1. “Every day, I was transported to the premises for torture. It was situated underground. I was beaten there every day. Every new day. <…> It was impossible to sleep there; you could be captured anytime and thrown into another place. There were no windows, nothing. It was always as dark as night. <…> They put plastic bags on my head, and when I was running out of oxygen, they tore the bag away and hit my legs at the same time. <…> We had no water inside. The only water we could drink was when we were going out of the cells.”
  2. “One day, all my relatives were informed about the fact that I was detained. “The Lord” came to us, the chairman of the parliament — Magomed Daudov. We were all set down before the Lord. The Lord approached us, took pictures on his phone, and asked if each of us was gay. We had to answer “yes”. This all happened in front of our relatives. He talked to our relatives, saying that we brought disgrace to the nation and to our families. He told them that if they honor the traditions, they must kill us. And that if they did everything, they would not be punished for it. After all this talk, a few people were released to their relatives.”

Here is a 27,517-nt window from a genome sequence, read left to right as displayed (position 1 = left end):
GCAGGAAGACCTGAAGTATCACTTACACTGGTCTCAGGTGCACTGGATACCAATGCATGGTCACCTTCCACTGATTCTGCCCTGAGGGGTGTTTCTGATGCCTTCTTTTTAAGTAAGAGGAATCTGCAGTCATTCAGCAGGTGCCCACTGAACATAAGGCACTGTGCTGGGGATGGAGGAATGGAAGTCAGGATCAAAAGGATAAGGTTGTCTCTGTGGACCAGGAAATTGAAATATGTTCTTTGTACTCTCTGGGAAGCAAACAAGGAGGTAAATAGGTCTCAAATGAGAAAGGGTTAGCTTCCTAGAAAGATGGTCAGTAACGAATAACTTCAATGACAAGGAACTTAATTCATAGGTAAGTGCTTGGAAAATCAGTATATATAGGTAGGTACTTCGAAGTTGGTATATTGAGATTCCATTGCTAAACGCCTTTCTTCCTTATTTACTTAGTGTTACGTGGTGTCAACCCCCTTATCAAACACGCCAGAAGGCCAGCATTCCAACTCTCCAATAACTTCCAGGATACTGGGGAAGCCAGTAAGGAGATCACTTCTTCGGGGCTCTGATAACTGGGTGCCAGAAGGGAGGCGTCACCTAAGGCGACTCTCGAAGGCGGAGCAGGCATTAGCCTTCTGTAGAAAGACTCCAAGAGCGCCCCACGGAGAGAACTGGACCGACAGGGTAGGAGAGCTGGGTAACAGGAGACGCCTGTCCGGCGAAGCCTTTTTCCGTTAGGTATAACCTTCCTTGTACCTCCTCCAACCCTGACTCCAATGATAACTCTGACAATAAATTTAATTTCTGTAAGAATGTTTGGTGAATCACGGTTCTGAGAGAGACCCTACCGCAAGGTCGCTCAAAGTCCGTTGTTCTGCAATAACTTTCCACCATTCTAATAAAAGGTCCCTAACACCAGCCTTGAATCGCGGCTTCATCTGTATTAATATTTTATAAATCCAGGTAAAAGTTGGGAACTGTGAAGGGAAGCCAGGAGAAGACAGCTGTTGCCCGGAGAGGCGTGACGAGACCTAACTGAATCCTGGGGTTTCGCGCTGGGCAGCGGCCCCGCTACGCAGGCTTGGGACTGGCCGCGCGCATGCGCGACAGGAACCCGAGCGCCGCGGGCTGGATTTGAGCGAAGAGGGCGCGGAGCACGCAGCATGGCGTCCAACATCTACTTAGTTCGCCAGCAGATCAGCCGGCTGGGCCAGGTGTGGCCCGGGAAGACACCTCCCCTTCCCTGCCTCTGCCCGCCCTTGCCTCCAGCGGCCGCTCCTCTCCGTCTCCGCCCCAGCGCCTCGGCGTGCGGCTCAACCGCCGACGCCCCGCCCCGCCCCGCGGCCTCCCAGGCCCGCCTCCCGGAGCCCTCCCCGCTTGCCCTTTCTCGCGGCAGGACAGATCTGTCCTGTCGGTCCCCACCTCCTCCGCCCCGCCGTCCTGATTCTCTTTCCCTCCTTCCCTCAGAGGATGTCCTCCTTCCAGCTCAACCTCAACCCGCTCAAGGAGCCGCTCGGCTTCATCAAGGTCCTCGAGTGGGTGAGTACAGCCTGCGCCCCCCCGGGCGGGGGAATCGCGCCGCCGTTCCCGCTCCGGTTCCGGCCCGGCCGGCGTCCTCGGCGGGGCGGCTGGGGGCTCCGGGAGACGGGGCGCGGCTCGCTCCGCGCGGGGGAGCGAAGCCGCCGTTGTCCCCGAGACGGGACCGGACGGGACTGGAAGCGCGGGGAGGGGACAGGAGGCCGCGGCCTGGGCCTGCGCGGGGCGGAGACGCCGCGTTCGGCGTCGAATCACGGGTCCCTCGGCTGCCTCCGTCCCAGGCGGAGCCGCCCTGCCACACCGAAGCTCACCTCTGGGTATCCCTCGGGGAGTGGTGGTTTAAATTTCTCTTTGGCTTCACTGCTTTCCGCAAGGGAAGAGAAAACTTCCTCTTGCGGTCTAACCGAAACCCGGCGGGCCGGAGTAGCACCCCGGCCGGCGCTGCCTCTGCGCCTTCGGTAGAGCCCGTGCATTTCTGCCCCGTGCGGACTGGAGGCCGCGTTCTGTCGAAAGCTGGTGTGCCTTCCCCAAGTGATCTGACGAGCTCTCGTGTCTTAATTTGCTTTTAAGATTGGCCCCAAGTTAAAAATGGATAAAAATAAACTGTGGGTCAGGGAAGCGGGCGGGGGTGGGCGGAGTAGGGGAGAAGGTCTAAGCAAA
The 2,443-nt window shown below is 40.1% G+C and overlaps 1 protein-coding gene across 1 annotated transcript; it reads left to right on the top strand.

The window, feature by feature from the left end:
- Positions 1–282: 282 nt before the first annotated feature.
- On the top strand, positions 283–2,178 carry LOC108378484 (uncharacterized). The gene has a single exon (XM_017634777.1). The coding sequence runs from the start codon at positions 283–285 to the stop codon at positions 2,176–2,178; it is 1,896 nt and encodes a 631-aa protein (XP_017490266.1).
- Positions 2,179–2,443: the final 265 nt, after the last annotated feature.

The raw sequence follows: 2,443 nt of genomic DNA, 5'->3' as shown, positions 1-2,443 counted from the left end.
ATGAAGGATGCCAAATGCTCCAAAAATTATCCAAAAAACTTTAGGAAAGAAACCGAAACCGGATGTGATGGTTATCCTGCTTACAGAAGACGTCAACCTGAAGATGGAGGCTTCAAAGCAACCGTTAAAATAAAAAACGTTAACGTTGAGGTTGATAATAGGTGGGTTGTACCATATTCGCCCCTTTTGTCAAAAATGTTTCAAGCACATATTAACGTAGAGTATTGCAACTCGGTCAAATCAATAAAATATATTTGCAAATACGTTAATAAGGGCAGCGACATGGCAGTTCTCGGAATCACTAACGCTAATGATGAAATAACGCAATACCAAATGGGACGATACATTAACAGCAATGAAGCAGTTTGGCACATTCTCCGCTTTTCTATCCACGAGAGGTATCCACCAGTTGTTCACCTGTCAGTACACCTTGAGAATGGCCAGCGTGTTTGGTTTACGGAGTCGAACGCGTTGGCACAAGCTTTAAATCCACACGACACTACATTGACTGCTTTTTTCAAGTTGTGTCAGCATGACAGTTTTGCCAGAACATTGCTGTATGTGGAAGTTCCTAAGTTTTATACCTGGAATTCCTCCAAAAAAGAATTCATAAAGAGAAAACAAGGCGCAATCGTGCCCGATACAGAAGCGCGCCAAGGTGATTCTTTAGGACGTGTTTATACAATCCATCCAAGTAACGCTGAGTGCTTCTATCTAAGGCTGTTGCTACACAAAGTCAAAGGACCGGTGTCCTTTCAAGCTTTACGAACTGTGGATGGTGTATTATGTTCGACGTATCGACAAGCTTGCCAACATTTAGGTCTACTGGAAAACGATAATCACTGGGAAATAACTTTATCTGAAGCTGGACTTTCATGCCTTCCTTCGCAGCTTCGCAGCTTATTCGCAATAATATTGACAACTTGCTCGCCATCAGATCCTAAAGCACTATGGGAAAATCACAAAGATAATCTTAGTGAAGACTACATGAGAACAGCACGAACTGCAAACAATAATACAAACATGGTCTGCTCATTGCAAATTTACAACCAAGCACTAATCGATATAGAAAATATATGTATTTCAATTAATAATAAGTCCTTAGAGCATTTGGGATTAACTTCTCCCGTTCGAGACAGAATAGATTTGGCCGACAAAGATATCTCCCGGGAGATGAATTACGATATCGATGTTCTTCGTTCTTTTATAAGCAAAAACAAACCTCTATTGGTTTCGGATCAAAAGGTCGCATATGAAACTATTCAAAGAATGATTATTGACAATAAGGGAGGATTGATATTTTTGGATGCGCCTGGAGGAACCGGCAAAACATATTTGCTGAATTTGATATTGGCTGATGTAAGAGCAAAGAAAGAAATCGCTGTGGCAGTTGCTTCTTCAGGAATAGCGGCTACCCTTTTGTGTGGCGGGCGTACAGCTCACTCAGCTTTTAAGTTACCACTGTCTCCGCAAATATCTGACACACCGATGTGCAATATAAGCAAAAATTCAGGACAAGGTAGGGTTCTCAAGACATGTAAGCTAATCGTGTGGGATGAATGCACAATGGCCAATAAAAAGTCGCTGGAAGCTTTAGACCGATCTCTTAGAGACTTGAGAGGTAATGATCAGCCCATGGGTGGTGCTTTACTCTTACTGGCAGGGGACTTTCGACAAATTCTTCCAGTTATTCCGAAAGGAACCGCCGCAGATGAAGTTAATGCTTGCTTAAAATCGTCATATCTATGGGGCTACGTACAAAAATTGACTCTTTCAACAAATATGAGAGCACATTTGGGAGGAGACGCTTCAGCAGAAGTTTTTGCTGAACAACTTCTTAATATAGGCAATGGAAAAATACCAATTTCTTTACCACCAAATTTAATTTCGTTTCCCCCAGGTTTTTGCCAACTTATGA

3. “On February ** of 2017, my friend called me late at night and offered to come over. I agreed. When he arrived, I went outside the house to see him. I saw him with other people and immediately realized that it was a set-up. The people who were with him were wearing camouflage uniforms. They said that they were taking me away. They started beating me up and saying humiliating things. They said that I’m not a man, just some creature, that I am nothing. That I should rather be a terrorist than a faggot. That a dirty piece of cloth was worth more than me.”